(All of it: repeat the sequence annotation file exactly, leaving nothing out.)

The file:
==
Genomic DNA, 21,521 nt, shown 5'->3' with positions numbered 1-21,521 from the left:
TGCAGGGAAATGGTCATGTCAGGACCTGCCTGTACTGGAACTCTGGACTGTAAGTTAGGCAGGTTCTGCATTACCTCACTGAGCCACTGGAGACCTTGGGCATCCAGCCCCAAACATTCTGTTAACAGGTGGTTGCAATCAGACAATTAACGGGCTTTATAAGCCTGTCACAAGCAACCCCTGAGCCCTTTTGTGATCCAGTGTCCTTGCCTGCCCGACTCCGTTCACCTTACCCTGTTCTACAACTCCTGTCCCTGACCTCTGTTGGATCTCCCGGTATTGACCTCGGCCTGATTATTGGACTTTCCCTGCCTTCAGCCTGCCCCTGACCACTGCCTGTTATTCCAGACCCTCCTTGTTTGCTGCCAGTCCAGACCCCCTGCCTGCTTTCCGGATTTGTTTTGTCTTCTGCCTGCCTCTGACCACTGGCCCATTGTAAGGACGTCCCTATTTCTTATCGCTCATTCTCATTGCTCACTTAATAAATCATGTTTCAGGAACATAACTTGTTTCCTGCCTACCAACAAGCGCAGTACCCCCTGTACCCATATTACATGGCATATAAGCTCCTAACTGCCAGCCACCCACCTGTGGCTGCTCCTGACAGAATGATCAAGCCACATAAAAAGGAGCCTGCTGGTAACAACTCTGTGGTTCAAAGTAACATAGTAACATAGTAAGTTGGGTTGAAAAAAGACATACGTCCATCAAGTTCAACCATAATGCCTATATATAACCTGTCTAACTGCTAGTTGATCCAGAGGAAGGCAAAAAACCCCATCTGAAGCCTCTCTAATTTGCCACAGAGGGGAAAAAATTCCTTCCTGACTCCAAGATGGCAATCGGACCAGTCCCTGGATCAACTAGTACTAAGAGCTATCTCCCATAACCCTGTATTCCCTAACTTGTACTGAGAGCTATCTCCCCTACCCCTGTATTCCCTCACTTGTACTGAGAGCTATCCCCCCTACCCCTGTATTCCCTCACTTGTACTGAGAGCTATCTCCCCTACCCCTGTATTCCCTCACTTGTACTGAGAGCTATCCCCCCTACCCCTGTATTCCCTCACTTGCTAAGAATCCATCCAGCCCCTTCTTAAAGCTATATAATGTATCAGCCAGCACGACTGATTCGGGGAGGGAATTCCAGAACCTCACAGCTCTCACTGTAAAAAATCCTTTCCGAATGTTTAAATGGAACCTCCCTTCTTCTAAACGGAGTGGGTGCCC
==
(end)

Genomic DNA, 21,521 nt, shown 5'->3' with positions numbered 1-21,521 from the left:
TGCAGGGAAATGGTCATGTCAGGACCTGCCTGTACTGGAACTCTGGACTGTAAGTTAGGCAGGTTCTGCATTACCTCACTGAGCCACTGGAGACCTTGGGCATCCAGCCCCAAACATTCTGTTAACAGGTGGTTGCAATCAGACAATTAACGGGCTTTATAAGCCTGTCACAAGCAACCCCTGAGCCCTTTTGTGATCCAGTGTCCTTGCCTGCCCGACTCCGTTCACCTTACCCTGTTCTACAACTCCTGTCCCTGACCTCTGTTGGATCTCCCGGTATTGACCTCGGCCTGATTATTGGACTTTCCCTGCCTTCAGCCTGCCCCTGACCACTGCCTGTTATTCCAGACCCTCCTTGTTTGCTGCCAGTCCAGACCCCCTGCCTGCTTTCCGGATTTGTTTTGTCTTCTGCCTGCCTCTGACCACTGGCCCATTGTAAGGACGTCCCTATTTCTTATCGCTCATTCTCATTGCTCACTTAATAAATCATGTTTCAGGAACATAACTTGTTTCCTGCCTACCAACAAGCGCAGTACCCCCTGTACCCATATTACATGGCATATAAGCTCCTAACTGCCAGCCACCCACCTGTGGCTGCTCCTGACAGAATGATCAAGCCACATAAAAAGGAGCCTGCTGGTAACAACTCTGTGGTTCAAAGTAACATAGTAACATAGTAAGTTGGGTTGAAAAAAGACATACGTCCATCAAGTTCAACCATAATGCCTATATATAACCTGTCTAACTGCTAGTTGATCCAGAGGAAGGCAAAAAACCCCATCTGAAGCCTCTCTAATTTGCCACAGAGGGGAAAAAATTCCTTCCTGACTCCAAGATGGCAATCGGACCAGTCCCTGGATCAACTAGTACTAAGAGCTATCTCCCATAACCCTGTATTCCCTAACTTGTACTGAGAGCTATCTCCCCTACCCCTGTATTCCCTCACTTGTACTGAGAGCTATCCCCCCTACCCCTGTATTCCCTCACTTGTACTGAGAGCTATCTCCCCTACCCCTGTATTCCCTCACTTGTACTGAGAGCTATCCCCCCTACCCCTGTATTCCCTCACTTGCTAAGAATCCATCCAGCCCCTTCTTAAAGCTATATAATGTATCAGCCAGCACGACTGATTCGGGGAGGGAATTCCAGAACCTCACAGCTCTCACTGTAAAAAATCCTTTCCGAATGTTTAAATGGAACCTCCCTTCTTCTAAACGGAGTGGGTGCCC